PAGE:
New Delhi, India – The Government of India’s latest National Family Health Survey (NFHS-V) data reflects a dismal state in the practice of seeking medical care post gender-based violence, including sexual violence, said Doctors Without Borders/Médecins Sans Frontières(MSF).
Current estimates reflect that healthcare-seeking behavior (HSB) among survivors is still near zero. The new survey data, which was released last in 2015-16 as NFHS-IV, only records a marginal increase in survivors of sexual violence seeking help from medical professionals (from 0 to 1.2).
“The uptake of medical care is essential as sexual violence and intimate partner violence have well-documented, long-term physical and psychological consequences. Women, exposed to sexual and physical violence, need immediate medical care to prevent pregnancy, HIV and sexually transmitted diseases, and mental health support to reduce psychological distress,” said Dr Himanshu M, Medical Coordinator for MSF.
MSF emphasized that over 98 per cent of gender-based violence survivors, as recorded in the new survey data, do not access healthcare due to the absence of comprehensive medical care available in close proximity to vulnerable groups, as well as the fear of mandatory police reporting. “Several studies in India indicate that suffering of survivors is only compounded further by lack of knowledge of health consequences, lack of social/ family support to access health services, fear of stigma and shame by society, fear of undignified treatment by health care workers, and fear of police and legal processes,” Dr Himanshu said.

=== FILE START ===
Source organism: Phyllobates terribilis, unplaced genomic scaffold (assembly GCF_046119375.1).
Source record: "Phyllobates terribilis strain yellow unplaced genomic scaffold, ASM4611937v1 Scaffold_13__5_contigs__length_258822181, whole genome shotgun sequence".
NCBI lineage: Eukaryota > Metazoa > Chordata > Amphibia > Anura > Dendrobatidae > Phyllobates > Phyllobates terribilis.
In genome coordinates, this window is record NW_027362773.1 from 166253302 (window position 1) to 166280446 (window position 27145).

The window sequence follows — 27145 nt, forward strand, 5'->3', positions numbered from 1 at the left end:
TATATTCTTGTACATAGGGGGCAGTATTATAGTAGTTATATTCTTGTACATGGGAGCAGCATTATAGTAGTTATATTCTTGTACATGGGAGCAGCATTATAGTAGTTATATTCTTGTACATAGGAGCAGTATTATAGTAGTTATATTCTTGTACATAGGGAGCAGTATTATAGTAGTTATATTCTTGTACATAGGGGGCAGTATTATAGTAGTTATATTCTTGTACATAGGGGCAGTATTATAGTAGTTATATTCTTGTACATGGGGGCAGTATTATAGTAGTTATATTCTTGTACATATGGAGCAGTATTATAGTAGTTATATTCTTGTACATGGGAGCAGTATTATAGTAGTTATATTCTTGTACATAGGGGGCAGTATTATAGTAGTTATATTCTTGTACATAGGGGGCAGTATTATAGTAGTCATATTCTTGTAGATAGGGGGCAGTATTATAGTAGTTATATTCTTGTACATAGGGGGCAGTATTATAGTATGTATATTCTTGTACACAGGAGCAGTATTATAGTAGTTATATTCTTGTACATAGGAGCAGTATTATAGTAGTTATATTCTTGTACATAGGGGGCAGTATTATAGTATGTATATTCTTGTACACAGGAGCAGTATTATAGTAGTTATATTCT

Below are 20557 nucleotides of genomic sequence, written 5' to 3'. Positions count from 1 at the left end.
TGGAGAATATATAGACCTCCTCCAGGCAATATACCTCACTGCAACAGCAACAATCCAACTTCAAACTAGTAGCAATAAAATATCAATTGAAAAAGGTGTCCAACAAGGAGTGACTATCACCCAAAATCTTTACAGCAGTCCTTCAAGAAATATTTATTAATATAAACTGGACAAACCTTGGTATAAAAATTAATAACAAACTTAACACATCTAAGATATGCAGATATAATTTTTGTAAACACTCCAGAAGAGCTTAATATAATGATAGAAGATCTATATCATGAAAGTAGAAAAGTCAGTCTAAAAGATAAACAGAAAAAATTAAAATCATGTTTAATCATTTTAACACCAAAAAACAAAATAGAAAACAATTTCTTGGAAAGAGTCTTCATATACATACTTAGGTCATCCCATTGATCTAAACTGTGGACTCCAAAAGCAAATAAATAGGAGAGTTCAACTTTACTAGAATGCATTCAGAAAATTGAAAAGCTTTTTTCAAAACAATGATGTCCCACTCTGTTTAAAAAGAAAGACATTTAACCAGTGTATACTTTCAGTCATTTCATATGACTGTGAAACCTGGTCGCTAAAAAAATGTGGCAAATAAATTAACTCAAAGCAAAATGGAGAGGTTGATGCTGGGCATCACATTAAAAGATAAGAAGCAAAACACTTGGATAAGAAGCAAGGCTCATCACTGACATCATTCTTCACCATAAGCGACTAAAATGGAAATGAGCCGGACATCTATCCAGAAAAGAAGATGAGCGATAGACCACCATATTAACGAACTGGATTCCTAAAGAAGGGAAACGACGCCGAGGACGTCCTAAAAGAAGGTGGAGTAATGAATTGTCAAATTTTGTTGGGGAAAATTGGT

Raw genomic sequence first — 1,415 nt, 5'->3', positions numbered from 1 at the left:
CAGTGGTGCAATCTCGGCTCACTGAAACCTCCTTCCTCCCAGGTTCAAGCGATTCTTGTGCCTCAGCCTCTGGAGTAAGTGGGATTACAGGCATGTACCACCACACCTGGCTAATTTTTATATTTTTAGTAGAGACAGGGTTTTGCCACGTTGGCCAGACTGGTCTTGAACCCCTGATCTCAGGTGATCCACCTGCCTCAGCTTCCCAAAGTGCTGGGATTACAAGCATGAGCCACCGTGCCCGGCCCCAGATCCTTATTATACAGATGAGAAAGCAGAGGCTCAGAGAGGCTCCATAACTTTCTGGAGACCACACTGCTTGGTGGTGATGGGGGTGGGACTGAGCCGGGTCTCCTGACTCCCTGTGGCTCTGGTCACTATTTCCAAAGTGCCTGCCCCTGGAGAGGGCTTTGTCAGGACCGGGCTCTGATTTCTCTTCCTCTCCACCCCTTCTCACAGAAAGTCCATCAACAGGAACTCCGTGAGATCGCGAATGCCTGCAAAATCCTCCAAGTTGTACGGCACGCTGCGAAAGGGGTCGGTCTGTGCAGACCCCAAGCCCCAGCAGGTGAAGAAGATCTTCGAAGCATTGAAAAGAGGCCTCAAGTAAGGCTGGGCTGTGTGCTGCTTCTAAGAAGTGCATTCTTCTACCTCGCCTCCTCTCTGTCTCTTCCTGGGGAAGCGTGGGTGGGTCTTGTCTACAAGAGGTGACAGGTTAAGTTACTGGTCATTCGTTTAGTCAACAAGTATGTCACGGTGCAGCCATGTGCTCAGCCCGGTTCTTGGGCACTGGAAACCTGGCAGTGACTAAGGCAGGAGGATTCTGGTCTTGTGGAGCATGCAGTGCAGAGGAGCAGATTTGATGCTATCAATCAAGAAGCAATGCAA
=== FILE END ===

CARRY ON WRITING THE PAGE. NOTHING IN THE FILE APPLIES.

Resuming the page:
Since family and friends become the first point of contact for survivors, as demonstrated by NFHS-V data, it is imperative that their capacities are built. Out of all the women surveyed, only 14% came out to seek help, but 77% never spoke about the abuse or sought help. MSF advocates for proactive sensitization of such groups in order to offer immediate support to survivors, who may be in dire need of medical and/or psychosocial care. This is crucial in ending the deep-rooted culture of silence around gender-based violence in India.
NFHS-V further shows that 45.4 per cent of women believe that a husband is justified in beating his wife, 30 per cent of women experience gender-based violence with at least 6 per cent experiencing sexual violence in their lifetime. Given the scale of the problem and its health impact, gender-based violence should be considered a public health emergency, said MSF.
MSF recommends a public-funded program to provide a comprehensive care package for gender-based violence survivors – one that is closer to the community. “Such a comprehensive care package must include confidential and quality clinical services with destigmatizing entry points and care process; community awareness of the health consequences of gender-based violence, including removal of the perception that mandatory police reporting is the first step to seeking care. It must also include a community linked, survivor-centric model of care that facilitates access and provides comprehensive medical and psychological care round the clock,” added Dr Nimrat Kaur, Project Coordinator, Umeed Ki Kiran Clinic, Jahangirpuri.